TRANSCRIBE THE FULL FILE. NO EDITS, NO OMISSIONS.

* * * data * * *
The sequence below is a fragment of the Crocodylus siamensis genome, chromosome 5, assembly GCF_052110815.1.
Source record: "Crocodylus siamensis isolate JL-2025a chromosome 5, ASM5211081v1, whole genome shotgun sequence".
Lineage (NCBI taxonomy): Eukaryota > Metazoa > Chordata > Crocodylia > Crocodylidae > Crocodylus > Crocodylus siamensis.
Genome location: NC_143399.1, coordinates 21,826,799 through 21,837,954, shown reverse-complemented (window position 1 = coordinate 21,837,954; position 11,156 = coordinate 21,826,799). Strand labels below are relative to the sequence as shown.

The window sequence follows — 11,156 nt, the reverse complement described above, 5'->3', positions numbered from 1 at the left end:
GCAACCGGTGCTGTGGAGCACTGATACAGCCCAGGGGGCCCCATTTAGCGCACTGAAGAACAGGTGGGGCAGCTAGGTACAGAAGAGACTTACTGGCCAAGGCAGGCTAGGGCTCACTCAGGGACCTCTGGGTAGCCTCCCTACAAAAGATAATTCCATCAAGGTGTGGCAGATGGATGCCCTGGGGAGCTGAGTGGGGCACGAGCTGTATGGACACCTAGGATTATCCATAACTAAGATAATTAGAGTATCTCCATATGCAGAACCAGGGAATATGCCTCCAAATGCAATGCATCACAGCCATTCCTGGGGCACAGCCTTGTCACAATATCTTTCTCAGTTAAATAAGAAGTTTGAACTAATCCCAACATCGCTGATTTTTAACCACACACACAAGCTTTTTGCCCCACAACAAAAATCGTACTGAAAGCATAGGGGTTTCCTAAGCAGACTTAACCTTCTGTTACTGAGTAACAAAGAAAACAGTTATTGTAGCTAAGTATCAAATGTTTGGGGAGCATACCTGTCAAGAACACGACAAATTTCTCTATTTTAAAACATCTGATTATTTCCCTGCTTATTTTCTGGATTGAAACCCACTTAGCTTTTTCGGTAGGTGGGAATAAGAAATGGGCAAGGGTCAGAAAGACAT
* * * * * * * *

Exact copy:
The sequence below is a fragment of the Crocodylus siamensis genome, chromosome 5, assembly GCF_052110815.1.
Source record: "Crocodylus siamensis isolate JL-2025a chromosome 5, ASM5211081v1, whole genome shotgun sequence".
Lineage (NCBI taxonomy): Eukaryota > Metazoa > Chordata > Crocodylia > Crocodylidae > Crocodylus > Crocodylus siamensis.
Genome location: NC_143399.1, coordinates 21,826,799 through 21,837,954, shown reverse-complemented (window position 1 = coordinate 21,837,954; position 11,156 = coordinate 21,826,799). Strand labels below are relative to the sequence as shown.

The window sequence follows — 11,156 nt, the reverse complement described above, 5'->3', positions numbered from 1 at the left end:
GCAACCGGTGCTGTGGAGCACTGATACAGCCCAGGGGGCCCCATTTAGCGCACTGAAGAACAGGTGGGGCAGCTAGGTACAGAAGAGACTTACTGGCCAAGGCAGGCTAGGGCTCACTCAGGGACCTCTGGGTAGCCTCCCTACAAAAGATAATTCCATCAAGGTGTGGCAGATGGATGCCCTGGGGAGCTGAGTGGGGCACGAGCTGTATGGACACCTAGGATTATCCATAACTAAGATAATTAGAGTATCTCCATATGCAGAACCAGGGAATATGCCTCCAAATGCAATGCATCACAGCCATTCCTGGGGCACAGCCTTGTCACAATATCTTTCTCAGTTAAATAAGAAGTTTGAACTAATCCCAACATCGCTGATTTTTAACCACACACACAAGCTTTTTGCCCCACAACAAAAATCGTACTGAAAGCATAGGGGTTTCCTAAGCAGACTTAACCTTCTGTTACTGAGTAACAAAGAAAACAGTTATTGTAGCTAAGTATCAAATGTTTGGGGAGCATACCTGTCAAGAACACGACAAATTTCTCTATTTTAAAACATCTGATTATTTCCCTGCTTATTTTCTGGATTGAAACCCACTTAGCTTTTTCGGTAGGTGGGAATAAGAAATGGGCAAGGGTCAGAAAGACAT